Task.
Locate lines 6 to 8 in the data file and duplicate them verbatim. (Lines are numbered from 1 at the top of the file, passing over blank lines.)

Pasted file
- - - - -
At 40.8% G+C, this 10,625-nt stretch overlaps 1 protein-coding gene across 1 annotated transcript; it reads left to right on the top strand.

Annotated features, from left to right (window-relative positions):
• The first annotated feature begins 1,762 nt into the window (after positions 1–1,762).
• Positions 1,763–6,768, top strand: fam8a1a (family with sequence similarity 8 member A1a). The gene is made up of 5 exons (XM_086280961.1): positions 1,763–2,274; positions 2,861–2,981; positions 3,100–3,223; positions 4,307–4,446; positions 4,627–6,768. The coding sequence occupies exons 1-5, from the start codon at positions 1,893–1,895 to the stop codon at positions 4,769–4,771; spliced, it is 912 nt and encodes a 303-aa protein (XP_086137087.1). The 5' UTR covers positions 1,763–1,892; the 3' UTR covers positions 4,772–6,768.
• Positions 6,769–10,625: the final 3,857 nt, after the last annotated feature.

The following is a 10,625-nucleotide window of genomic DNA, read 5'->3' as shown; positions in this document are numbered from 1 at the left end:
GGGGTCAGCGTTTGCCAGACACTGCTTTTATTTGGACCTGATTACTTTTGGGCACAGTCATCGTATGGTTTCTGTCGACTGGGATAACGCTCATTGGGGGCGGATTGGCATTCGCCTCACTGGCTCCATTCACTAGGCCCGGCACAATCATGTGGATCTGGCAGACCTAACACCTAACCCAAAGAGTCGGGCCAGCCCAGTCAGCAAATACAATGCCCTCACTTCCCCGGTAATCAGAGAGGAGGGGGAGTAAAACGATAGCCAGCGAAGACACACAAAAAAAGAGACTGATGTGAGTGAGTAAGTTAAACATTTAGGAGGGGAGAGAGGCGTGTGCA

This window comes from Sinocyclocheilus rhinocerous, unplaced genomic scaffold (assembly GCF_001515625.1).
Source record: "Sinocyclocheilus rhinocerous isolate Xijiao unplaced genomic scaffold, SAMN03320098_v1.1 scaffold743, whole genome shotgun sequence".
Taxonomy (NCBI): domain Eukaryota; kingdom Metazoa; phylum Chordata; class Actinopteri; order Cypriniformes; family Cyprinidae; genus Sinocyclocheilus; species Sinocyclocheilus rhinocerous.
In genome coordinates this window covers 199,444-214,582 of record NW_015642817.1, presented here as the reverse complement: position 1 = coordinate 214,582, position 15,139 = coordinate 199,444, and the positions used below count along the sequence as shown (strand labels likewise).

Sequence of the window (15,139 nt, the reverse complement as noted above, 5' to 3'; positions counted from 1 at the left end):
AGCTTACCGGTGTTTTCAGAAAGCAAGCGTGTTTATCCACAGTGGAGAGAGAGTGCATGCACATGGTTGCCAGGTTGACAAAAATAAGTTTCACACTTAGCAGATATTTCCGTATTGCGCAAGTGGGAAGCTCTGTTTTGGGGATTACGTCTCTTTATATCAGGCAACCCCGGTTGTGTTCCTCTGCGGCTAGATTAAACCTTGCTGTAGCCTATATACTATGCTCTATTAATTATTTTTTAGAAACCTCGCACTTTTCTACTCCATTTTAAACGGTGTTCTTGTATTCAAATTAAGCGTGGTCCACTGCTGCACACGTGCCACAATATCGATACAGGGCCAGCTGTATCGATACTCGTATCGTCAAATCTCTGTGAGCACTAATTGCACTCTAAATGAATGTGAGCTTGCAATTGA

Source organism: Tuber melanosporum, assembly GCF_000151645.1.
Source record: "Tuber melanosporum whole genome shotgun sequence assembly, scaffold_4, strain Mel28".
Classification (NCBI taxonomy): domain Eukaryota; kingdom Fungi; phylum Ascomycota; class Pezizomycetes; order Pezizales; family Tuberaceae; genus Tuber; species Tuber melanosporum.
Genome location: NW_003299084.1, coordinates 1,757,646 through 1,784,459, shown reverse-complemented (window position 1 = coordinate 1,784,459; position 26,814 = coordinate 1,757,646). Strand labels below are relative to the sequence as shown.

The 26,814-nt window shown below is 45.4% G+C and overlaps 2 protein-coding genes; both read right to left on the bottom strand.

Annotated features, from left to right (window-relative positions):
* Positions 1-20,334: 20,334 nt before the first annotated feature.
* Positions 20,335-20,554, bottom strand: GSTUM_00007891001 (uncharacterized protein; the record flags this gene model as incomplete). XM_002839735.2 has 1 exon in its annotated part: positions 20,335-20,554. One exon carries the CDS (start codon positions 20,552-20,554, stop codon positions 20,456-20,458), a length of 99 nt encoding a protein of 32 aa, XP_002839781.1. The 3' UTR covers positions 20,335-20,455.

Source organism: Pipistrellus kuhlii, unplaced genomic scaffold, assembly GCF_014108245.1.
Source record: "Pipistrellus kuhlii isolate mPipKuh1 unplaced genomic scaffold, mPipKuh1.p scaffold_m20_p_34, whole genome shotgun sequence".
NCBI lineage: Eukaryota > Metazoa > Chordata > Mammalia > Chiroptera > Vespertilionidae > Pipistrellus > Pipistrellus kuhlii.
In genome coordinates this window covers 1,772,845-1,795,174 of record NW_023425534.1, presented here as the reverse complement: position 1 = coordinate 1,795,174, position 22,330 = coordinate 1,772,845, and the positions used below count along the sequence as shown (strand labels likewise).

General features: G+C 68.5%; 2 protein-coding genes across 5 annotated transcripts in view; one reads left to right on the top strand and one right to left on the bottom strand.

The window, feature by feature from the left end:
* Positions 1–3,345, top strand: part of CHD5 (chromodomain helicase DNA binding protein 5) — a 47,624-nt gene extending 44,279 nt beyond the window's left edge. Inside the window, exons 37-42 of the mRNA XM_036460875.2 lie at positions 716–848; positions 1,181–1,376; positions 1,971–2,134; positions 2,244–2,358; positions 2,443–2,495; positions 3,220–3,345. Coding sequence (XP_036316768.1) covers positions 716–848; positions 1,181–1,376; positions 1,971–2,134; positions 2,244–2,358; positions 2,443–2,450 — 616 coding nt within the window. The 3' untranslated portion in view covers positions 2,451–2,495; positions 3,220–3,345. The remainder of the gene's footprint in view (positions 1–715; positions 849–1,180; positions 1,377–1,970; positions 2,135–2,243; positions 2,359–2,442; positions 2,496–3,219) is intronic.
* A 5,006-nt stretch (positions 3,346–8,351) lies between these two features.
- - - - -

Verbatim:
The following is a 10,625-nucleotide window of genomic DNA, read 5'->3' as shown; positions in this document are numbered from 1 at the left end:
GGGGTCAGCGTTTGCCAGACACTGCTTTTATTTGGACCTGATTACTTTTGGGCACAGTCATCGTATGGTTTCTGTCGACTGGGATAACGCTCATTGGGGGCGGATTGGCATTCGCCTCACTGGCTCCATTCACTAGGCCCGGCACAATCATGTGGATCTGGCAGACCTAACACCTAACCCAAAGAGTCGGGCCAGCCCAGTCAGCAAATACAATGCCCTCACTTCCCCGGTAATCAGAGAGGAGGGGGAGTAAAACGATAGCCAGCGAAGACACACAAAAAAAGAGACTGATGTGAGTGAGTAAGTTAAACATTTAGGAGGGGAGAGAGGCGTGTGCA

This window comes from Sinocyclocheilus rhinocerous, unplaced genomic scaffold (assembly GCF_001515625.1).